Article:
A breathing Japanese tearoom
F.A.D.S. + Fujiki Studio designed a temporary installation to use as a Japanese tearoom. The hut is made of CLT and plastic materials using digital fabrication technology, making it appear as though the installation ‘breathes’.
The installation was exhibited during Echigo-tsumari Art Triennale 2018 in Japan. The theme of the exhibition was “how to overcome the concept of homogeneous space which was dominant in the 20th century”. In addition, the project was part of the sub-exhibition “Hojoki Shiki in 2018: The Universe of Ten Foot Square Huts by Architects and Artists”. The medieval text Hojoki (translated as “An Account of My Hut”, or “The Ten-Foot Square Hut”) served as an inspiration to reinterpret a “hojo” (ten-foot square hut).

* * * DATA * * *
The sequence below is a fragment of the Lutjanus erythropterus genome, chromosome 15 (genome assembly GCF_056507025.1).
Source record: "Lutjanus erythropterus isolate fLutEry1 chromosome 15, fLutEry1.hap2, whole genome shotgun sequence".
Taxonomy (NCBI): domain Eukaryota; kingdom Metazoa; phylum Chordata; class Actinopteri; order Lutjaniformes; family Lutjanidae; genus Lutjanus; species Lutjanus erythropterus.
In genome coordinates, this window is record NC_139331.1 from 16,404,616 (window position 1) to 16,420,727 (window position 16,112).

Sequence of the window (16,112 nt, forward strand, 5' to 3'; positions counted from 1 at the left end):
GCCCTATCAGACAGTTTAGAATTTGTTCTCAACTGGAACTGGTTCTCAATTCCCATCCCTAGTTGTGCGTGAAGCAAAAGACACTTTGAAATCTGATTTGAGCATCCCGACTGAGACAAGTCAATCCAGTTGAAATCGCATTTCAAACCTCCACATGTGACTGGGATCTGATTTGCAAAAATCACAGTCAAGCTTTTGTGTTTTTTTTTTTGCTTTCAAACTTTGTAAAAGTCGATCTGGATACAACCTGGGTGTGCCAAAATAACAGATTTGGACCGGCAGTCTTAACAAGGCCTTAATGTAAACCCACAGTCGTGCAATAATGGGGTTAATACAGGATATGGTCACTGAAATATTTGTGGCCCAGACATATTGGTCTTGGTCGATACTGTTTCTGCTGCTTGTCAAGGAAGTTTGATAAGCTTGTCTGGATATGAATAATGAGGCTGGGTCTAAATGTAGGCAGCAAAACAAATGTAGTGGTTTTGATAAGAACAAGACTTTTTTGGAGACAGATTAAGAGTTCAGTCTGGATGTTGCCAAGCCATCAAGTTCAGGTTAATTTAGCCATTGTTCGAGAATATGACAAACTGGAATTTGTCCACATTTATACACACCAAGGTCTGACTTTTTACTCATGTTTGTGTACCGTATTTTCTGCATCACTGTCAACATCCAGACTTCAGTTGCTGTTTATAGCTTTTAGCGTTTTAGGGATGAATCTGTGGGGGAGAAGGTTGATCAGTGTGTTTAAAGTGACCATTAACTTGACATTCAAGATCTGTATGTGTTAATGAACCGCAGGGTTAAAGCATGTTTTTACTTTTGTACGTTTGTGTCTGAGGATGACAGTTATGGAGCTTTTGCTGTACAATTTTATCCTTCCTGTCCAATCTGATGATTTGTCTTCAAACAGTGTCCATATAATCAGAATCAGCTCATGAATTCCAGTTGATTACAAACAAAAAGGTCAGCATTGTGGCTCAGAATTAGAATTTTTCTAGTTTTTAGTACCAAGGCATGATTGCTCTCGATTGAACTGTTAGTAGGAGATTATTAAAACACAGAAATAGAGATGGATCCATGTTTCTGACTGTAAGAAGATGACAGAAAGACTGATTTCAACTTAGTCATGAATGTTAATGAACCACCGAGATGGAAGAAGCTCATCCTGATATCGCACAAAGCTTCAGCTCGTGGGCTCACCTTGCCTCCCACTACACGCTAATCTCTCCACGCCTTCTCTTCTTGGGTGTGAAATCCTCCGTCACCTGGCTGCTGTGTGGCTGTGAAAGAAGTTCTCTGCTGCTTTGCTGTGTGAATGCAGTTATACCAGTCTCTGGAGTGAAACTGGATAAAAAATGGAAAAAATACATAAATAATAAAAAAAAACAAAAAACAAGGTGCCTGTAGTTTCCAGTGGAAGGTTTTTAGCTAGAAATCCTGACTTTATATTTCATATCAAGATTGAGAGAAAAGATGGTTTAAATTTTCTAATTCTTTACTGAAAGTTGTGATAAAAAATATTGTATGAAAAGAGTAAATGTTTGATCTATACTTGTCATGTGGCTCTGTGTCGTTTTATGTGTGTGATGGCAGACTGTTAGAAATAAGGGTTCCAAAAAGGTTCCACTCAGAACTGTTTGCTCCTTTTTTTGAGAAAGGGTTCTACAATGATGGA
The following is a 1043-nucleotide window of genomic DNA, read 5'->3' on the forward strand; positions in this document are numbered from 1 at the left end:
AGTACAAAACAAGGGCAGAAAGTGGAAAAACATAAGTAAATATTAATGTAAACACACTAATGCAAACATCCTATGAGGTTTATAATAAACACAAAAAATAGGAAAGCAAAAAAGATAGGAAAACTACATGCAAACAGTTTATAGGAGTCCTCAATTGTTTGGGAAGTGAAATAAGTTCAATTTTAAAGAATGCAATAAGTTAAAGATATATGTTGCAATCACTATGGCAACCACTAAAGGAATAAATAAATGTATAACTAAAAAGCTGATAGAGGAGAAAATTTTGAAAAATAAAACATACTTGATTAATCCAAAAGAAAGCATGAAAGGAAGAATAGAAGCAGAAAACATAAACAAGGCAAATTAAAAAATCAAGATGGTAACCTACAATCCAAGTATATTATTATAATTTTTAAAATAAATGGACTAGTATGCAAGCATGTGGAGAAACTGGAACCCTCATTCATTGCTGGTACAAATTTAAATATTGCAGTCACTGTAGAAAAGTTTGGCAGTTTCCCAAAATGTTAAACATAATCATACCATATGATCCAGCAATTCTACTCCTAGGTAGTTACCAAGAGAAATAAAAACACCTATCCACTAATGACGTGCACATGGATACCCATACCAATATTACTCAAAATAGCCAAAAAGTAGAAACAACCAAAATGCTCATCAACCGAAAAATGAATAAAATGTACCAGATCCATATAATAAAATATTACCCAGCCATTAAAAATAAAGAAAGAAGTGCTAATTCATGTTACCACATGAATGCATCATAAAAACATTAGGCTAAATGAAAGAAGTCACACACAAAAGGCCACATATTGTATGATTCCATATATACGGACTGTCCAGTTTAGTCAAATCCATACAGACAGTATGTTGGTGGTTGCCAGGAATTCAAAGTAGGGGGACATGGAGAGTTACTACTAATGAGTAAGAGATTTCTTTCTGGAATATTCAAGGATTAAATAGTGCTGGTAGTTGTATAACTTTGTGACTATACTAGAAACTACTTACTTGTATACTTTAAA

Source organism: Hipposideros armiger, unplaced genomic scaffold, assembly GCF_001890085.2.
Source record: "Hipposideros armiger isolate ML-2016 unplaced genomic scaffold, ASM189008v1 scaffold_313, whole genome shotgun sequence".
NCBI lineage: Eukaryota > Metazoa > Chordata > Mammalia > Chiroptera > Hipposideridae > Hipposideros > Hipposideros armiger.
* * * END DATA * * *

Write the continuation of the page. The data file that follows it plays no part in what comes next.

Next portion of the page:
The installation takes the shape of a “two-tatami space” (a Japanese room measuring system, i.e. how many tatami (woven mats) fit into a room) within a ten-foot square hut. Both constructions are made with digitally fabricated spruce CLT panels, constructed in an irregular pattern. Between the two skeletal layers, plastic sheets are placed, so-called “breathing pleats”, which move if someone enters the hut, making it seem like the hut is breathing.
The studio says, “It is a distorted homogeneous space to create irregularities by the random pattern of the skeleton and proposed an art-tecture (architecture) with many holes which are open and close as necessary to communicate with the outside like living things.”
During the exhibition period, a workshop was held on how to make Japanese sweets, as well as a tea ceremony for children. The project won the Silver A’ Design Award 2019.
Photos: Masahiro Hoshida / Fujiki Studio (via V2com)